Showing posts from July, 2023
  The Fairy Queen Longborough Festival Opera *****   ‘The Fairy Queen’ is often described as a “Restoration spectacular” and that term certainly proved to be apt in this fresh and vibrant take on Purcell’s semi-opera: a fascinating mash-up of baroque and folk music, interwoven with chunks of Shakespeare’s text from “A Midsummer Night’s Dream” that – whilst the inspiration for Purcell’s work – forms no part of the composer’s original libretto; indeed, this new production was as much ‘semi-play’ as ‘semi-opera’.   What so easily could have been an unhappy marriage of mixed musical styles was anything but in the sensitive hands of Co-Music Directors Harry Sever & Naomi Burrell; their realisation blended these styles seamlessly, and of course so many of Purcell’s masques in ‘The Fairy Queen’ are close in idiom to folk music of the time.   In the hands of Director Polly Graham and Designer Nate Gibson, Shakespeare’s wood became an abandoned urban theme park, complete with
                                                                CBSO YOUTH ORCHESTRA ACADEMY                                                             Symphony Hall **** What might have appeared a somewhat wan winding-up of the CBSO Youth Orchestra’s year (a last-minute change of venue, an audience straggling across the stalls of the auditorium) turned out to be a fizzer of a concert, the hand-picked Academy delivering a Scottish-themed programme under its regular conductor Michael Seal. Seal, freshly-returned from conducting the CBSO’s Bollywood concert at the Royal Albert Hall Proms, presided as coolly and magisterially as ever over his youthful charges (some so youthful that the obligatory chaperone was there, sitting unobtrusively at the side of the stage), baton so clear, left hand eloquent, all gestures carefully marshalling his forces. Peter Maxwell Davies’ An Orkney Wedding with Sunrise was given with a huge amount of rhythmic gusto, not least from the strings, bras
                                               CBSO PROM                                                             Royal Albert Hall ****   Written within six years of each other in the 1930s, Stravinsky’s Symphony of Psalms and Carl Orff’s Carmina Burana are as different as chalk and cheese. The Stravinsky, hieratic and austere (no upper strings nor warm clarinets) seems to be distancing itself from the political turmoil of the period, while the Orff throws itself enthusiastically into populist hurly-burly (whilst occasionally revealing a previously unnoticed debt to the Stravinsky). Bringing his full forces of the CBSO and its several Choruses, along with University of Birmingham Voices, to the Royal Albert Hall, still-new Principal Conductor Kazuki Yamada literally brought a 6000-strong audience to its feet (and not just the Arena and Gallery Prommers) after a gripping concert featuring both works. Projection was heroic in this distancing acoustic, a far cry (forgive t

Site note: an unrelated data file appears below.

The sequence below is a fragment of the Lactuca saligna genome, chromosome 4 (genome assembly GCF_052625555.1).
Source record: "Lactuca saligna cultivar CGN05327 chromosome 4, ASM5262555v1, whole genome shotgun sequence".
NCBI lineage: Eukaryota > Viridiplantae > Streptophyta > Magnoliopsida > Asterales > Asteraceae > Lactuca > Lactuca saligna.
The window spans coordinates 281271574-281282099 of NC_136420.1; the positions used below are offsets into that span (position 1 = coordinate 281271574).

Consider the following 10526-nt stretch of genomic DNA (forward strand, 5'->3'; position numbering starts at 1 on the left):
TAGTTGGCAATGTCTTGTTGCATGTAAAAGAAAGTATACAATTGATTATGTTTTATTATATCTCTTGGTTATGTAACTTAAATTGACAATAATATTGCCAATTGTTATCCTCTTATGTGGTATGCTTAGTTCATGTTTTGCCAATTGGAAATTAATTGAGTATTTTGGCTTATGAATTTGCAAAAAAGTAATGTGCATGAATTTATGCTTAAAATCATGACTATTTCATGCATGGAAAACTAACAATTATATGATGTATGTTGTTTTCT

l’Orfeo                                              Longborough Festival Opera ***** Nestling in the Cotswolds, this charming venue has long gained international renown for its Wagner presentations, so it might come as a surprise to find artistic director Polly Graham turning her attention to Monteverdi’s l’Orfeo. Yet this example of one of the earliest pioneering operas, creating a whole new art-form, does in fact share several of Wagner’s ideas. Inspired by recent discoveries about the structure and delivery of the sound-world of ancient Greek theatre, an academy of enthusiasts hit upon the idea of seamlessly unfolding heightened text-delivery creating something original (an aim echoed by Wagner a quarter of a millennium later, where recitative took precedence over set-piece arias and ensembles). Naturally the subject-matter for these creators centred upon the seminal staple of all music, the legend of Orpheus, wh
                 CBSO PREMIERE AT THE CHELTENHAM FESTIVAL                                              By Christopher Morley     James B. Wilson owes a huge debt of gratitude to the Cheltenham Music Festival.   “They are renowned for their support of new music and have provided many opportunities to me.,” he begins.   “After graduating from the Royal Academy of Music I was invited to participate in their Composes’ Academy and wrote probably what I consider my Opus number one, a choral piece called ‘Lullaby’.”   That was in 2014 and since then I was commissioned again to write a piece for Chineke!   which was ‘The Green Fuse’, a response to a Dylan Thomas poem. It was Chineke!’s first-ever commission, something historic I am proud to have had a hand in. That work was later recorded on the NMC label and has become quite a calling-card for me. So Cheltenham’s support has been invaluable in my progression as an artist.”   James   has repaid his debt by composing a n